Taking an environmentally sensitive approach to pest management


Integrated Pest & Crop Management



AUTHOR

Blake Andersen
University of Central Missouri

Kevin Bradley
University of Missouri
Division of Plant Sciences
(573) 882-4039
bradleyke@missouri.edu

Oscar Perez-Hernandez
University of Central Missouri

Weed of the Month: Field Pennycress

Blake Andersen
University of Central Missouri

Kevin Bradley
University of Missouri
(573) 882-4039
bradleyke@missouri.edu

Oscar Perez-Hernandez
University of Central Missouri

Published: April 19, 2016

Field pennycress (Thlaspi arvense), also known as stinkweed, fanweed, frenchweed, or mithridate mustard, is a summer or winter annual plant native to Eurasia. A member of the mustard family (Brassicaceae), field pennycress could have been introduced into the United States as early as the 1700s1 and now it is found in almost every state, from Florida and Texas to as far north as Alaska.

Infestations of field pennycress occur in disturbed nonagricultural areas and agricultural lands (pastures and croplands) over a wide range of soil types and environmental conditions (Figures 1 and 2).

Figure 1: Field Pennycress can invade nonagricultural areas, such as this gravel road.

Figure 2: Field Pennycress can also invade agricultural lands, such as this plant growing in a harvested soybean field.

Field pennycress is a broadleaf, herbaceous plant that has a high degree of genetic variation1. Seedlings develop into compact, basal rosettes (Figure 3) that possess slender taproot systems. Stems originating from the basal rosette are hairless and usually simple but can be freely branched, especially towards the top. When growing in unfavorable conditions, the stem remains unbranched and may reach only a few inches in height, but in fertile soils and with little competition, the main stem may grow vertically up to 32 inches and many lateral branches can arise from the basal nodes2 (Figure 4).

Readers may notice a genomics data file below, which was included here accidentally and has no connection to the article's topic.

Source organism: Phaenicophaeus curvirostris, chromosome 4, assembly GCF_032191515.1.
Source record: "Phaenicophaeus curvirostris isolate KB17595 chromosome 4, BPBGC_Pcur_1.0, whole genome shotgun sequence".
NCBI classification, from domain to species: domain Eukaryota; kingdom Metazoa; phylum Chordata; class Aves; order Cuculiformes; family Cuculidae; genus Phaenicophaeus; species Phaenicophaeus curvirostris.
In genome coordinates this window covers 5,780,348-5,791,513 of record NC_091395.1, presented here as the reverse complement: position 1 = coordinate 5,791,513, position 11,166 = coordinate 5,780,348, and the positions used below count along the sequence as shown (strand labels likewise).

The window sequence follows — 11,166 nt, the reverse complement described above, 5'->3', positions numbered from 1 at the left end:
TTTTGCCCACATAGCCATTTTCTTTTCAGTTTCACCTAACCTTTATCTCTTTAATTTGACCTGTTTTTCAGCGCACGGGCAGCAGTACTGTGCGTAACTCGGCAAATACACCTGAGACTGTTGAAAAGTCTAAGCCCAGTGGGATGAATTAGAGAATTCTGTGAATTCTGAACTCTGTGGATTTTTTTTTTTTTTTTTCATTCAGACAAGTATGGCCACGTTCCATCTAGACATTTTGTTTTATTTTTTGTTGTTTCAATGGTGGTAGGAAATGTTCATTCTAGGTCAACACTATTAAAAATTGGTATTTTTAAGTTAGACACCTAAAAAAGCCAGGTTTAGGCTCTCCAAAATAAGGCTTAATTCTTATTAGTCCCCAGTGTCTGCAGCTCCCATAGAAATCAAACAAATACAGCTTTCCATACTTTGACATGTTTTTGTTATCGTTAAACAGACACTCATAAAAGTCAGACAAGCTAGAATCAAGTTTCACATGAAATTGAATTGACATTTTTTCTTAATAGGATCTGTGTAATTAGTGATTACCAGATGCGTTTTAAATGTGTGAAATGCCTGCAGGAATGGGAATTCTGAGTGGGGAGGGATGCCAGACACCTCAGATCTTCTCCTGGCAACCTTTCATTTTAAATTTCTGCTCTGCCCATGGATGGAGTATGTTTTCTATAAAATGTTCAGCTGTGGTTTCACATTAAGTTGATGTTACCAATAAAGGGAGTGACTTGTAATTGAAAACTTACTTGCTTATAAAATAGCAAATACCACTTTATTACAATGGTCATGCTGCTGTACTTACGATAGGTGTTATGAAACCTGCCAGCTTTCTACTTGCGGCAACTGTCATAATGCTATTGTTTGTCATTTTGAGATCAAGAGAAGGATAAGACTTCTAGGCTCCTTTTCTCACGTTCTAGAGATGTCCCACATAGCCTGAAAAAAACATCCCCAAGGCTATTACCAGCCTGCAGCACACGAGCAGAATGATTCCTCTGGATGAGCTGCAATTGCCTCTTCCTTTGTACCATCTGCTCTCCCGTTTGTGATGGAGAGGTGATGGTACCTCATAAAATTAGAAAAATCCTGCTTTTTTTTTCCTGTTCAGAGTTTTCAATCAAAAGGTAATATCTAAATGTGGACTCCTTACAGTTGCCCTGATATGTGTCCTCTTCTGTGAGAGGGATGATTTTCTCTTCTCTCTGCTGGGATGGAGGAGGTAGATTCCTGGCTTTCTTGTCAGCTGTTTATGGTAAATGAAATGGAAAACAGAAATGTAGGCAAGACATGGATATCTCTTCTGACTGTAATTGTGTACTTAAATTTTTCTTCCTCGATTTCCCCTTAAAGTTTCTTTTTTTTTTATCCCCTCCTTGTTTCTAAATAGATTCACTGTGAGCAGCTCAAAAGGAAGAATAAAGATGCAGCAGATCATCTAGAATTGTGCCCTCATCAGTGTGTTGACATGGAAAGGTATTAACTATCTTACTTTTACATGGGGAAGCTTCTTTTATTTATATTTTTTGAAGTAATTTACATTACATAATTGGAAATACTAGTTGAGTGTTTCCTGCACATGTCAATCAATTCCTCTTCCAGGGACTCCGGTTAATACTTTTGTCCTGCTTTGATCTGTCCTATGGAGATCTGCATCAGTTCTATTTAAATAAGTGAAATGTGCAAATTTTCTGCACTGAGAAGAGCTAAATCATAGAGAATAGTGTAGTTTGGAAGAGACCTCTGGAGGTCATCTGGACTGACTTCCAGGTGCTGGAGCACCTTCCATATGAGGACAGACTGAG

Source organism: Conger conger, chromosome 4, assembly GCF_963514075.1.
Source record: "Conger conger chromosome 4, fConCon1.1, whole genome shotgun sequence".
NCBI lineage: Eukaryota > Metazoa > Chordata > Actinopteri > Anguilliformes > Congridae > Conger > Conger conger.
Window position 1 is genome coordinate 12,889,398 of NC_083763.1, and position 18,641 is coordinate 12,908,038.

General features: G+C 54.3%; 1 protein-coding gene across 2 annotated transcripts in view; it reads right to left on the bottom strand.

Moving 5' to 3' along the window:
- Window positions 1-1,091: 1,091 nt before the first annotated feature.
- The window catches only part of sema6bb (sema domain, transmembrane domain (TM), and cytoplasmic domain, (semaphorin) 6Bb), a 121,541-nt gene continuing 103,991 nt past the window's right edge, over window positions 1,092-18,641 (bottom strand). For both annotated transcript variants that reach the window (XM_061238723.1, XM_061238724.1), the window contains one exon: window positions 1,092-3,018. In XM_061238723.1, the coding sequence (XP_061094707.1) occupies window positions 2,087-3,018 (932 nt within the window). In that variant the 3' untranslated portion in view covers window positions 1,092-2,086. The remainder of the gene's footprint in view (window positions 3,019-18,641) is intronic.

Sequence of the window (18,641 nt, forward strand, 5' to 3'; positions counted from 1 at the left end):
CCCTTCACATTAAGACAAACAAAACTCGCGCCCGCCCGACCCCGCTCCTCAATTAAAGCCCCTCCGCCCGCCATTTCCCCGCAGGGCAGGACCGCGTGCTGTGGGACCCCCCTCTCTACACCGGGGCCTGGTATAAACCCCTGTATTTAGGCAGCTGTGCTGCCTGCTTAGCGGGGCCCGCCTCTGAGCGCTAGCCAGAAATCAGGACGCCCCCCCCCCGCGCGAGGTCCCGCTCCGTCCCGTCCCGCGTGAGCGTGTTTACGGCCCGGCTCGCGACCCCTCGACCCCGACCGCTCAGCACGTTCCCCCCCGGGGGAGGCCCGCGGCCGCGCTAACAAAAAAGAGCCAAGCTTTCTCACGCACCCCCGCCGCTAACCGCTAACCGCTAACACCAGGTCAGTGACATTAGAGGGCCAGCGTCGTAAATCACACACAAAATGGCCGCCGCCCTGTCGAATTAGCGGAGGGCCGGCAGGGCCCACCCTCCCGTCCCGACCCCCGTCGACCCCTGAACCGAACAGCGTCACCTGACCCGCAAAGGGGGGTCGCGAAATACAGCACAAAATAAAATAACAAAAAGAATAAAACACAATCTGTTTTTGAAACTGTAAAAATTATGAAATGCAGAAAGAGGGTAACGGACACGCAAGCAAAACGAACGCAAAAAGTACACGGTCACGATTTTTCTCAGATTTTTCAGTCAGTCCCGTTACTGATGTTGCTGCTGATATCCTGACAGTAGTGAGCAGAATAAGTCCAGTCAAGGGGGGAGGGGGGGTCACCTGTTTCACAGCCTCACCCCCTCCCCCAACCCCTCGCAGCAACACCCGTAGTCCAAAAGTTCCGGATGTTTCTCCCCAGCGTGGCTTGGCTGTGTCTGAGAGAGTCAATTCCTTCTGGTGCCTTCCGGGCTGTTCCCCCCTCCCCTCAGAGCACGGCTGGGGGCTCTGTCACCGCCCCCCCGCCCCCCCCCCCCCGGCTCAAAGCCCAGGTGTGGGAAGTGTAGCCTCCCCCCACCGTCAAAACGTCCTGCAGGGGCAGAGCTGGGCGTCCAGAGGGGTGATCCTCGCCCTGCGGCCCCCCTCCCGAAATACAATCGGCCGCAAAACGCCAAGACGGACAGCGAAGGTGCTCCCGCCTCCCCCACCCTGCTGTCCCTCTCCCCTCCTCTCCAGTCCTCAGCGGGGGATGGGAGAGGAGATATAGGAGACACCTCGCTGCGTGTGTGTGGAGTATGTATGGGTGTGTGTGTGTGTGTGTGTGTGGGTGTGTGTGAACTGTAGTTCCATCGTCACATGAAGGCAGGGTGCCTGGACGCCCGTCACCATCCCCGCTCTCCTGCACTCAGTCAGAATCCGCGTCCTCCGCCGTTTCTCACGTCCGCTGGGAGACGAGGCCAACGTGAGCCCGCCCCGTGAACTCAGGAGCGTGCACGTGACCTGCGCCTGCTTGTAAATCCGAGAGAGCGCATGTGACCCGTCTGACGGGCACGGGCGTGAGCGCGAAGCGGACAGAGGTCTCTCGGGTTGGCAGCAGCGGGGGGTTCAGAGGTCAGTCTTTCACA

Figure 3: Initially Field Pennycress grows as a basal rosette. The plant can overwinter at the rosette stage.

Figure 4: In fertile soils and with little competition, Field Pennycress will grow with 1 main stem and many lateral branches arising from near the base of the plant.

The leaves of the basal rosettes are simple, alternate, hairless, and have wavy margins (Figure 5). However the leaves along the flowering stem are much different. They attach directly to the stem, without petioles, have toothed margins with pointed lobes that clasp the stem (Figure 6). Basal leaves senesce and fall off at maturity. During the summer, late-flowering field pennycress plants can be distinguished from early-flowering plants by differences in leaf shape. Leaves of the late-flowering plants have longer petioles and deeper serrations than those of the early-flowering cohorts3.

Figure 5: The leaves of the basal rosette of Field Pennycress are simple, alternate, hairless, and have wavy margins.

Figure 6: Field pennycress flowers are white and produced in clusters at the top of the stem.  Each flower is attached on a short stalk or peduncle.  The stem leaves have toothed margins with pointed lobes, lack petioles, and clasp the stem.